It was sustenance for all. They ground the seeds for flour and ate the head as a vegetable. Hopi Indians got dyes from the seeds to color their clothes, body and pots. They even discovered medicinal properties for healing skin bites and injuries.
In 1510 the seeds were taken to Spain and then to Russia where it was hybridized and the seeds both eaten and pounded for oil under the reign of Peter the Great. It was Joseph Stalin who hybridized the plant until it produce flower heads over 12 inches in diameter. Then it was returned to this continent in the sacks of the Mennonite farmers that were escaping the purge in Russia and was grown once again by American farmers. One inventor found that the pith in the stem could be used to add float ability to lifebelts such as those worn by survivors on the Titanic.
In 1888 Vincent Van Gogh captured the beauty of this plant while fighting depression. He wrote to his brother, "I am hard at it, painting with the enthusiasm of a Marseillais eating bouillabaisse, which won't surprise you when you know that what I'm at is the painting of some sunflowers." While the sunflower painting did not prevent his suicide, it did sell for $40 million many years later.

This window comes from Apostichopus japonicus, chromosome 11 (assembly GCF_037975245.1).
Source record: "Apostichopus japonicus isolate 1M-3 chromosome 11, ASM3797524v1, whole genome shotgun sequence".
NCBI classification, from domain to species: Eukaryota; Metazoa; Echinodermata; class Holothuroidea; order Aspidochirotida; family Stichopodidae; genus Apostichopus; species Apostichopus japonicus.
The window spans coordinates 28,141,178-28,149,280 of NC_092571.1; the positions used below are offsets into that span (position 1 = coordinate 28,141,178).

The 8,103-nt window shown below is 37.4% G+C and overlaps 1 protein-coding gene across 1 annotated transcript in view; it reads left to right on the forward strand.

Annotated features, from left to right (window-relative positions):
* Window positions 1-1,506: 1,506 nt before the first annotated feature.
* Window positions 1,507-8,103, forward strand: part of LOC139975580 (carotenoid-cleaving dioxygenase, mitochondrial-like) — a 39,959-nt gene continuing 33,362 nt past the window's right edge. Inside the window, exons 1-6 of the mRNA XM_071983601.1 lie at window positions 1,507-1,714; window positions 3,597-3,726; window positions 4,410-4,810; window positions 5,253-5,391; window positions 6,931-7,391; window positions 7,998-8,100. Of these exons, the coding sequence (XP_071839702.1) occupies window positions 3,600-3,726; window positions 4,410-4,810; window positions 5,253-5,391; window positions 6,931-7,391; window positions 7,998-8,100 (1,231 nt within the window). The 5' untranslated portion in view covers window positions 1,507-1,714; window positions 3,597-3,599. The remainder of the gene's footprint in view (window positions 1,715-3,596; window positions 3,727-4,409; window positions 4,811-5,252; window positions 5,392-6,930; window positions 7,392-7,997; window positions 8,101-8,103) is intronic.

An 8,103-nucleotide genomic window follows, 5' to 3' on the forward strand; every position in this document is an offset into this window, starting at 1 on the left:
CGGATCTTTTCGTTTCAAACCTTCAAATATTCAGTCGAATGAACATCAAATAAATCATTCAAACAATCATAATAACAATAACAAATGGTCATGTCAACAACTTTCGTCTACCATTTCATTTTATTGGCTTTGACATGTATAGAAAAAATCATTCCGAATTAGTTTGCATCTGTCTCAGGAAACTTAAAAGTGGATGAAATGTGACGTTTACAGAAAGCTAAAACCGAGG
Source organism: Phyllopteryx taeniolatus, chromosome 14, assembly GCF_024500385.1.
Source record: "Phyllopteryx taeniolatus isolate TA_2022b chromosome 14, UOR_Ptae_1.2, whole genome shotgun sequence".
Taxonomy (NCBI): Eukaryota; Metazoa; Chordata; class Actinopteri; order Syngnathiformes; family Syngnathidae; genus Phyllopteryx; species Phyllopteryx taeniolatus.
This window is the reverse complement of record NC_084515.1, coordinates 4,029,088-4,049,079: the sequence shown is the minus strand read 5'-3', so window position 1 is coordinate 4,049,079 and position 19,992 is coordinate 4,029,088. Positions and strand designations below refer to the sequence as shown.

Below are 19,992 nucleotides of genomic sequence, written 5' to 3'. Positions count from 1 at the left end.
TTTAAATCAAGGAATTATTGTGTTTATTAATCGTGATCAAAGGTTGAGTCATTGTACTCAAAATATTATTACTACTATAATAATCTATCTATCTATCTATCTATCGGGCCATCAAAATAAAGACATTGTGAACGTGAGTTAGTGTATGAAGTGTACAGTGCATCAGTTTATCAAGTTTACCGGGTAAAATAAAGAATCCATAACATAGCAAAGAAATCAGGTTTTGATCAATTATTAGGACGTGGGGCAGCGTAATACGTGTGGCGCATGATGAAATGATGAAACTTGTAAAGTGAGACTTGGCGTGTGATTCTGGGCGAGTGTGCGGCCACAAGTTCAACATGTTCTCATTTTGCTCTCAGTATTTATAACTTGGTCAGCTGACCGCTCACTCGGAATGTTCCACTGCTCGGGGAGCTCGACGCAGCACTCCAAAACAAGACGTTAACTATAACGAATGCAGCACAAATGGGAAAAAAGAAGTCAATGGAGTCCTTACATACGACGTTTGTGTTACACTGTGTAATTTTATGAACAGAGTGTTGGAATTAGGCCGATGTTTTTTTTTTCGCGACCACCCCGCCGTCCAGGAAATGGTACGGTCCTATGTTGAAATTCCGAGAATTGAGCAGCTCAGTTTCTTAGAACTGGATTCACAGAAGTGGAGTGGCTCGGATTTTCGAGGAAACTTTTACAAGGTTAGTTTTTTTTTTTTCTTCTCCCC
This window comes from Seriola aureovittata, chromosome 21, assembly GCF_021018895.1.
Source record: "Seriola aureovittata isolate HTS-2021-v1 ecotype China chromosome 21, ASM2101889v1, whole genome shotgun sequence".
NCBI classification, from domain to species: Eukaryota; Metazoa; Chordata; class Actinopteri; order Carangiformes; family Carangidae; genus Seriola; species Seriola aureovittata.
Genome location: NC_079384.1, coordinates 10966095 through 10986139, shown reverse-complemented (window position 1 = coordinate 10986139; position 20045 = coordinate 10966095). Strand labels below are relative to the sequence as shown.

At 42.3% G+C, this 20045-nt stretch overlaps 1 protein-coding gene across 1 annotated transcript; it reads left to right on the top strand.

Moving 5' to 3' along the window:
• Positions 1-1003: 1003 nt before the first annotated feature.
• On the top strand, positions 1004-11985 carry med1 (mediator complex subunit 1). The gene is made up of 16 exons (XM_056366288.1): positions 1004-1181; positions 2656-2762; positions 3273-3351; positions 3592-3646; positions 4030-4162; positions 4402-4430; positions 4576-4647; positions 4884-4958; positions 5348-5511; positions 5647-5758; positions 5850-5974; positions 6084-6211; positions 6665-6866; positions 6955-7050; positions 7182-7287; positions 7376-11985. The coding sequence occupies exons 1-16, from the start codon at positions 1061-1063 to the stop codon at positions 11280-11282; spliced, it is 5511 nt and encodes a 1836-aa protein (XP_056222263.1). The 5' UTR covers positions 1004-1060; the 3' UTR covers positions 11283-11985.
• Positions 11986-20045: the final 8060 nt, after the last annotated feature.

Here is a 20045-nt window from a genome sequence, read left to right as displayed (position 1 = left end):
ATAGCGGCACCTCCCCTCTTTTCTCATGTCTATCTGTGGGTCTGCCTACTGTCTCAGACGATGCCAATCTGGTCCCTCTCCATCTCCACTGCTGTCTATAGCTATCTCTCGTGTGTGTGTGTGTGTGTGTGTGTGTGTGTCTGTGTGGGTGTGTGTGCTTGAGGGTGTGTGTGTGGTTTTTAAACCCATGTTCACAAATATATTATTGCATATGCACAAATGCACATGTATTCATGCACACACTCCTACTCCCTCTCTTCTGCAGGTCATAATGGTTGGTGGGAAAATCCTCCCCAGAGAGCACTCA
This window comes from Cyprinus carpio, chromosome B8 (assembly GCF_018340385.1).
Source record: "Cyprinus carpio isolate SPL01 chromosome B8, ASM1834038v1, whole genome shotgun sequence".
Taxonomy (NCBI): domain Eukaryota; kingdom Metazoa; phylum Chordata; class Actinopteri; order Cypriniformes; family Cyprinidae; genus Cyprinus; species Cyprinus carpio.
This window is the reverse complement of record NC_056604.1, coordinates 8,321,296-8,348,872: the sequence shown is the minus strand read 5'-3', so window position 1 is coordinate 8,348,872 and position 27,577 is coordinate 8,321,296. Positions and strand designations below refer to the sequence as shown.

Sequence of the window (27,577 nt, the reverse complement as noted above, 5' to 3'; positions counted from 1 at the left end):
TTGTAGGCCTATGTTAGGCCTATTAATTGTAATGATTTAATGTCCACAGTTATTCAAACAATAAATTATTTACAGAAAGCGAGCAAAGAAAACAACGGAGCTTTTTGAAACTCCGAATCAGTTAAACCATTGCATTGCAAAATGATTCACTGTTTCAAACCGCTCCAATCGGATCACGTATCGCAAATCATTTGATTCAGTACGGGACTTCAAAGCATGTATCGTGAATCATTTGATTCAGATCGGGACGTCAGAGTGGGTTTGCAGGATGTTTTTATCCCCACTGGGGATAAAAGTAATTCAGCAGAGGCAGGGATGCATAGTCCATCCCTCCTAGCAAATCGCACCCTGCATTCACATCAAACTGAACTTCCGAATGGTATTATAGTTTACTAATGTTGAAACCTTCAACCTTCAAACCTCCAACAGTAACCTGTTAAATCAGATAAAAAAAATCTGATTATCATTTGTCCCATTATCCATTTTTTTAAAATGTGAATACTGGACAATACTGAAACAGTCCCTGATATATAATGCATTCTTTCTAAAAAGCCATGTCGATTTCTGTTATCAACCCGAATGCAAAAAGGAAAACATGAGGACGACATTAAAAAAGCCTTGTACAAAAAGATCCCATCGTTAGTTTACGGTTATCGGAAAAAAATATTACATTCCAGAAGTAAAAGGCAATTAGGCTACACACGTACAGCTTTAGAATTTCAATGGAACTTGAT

The sunflower, Helianthus annuus, produces the world's fourth most popular oil and is a snack and great bird food. Heliotropic means it turns its head to the sun.
Now that you are so smart, go below and enjoy my sunflowers.
|The bud seems so harsh and angry.|
|But eventually it begins to dance.|
|Some blossoms are a little embarrassed at their beauty.|
|And others are just a little shy.|
|But most indulge us with their beauty as their faces follow the sun.|
|My goldfinch wait patiently for the harvest and visit each morning and evening.|
|They get so very tall!!!|
|As I have written, somewhere, they remind me of a baby giggling.|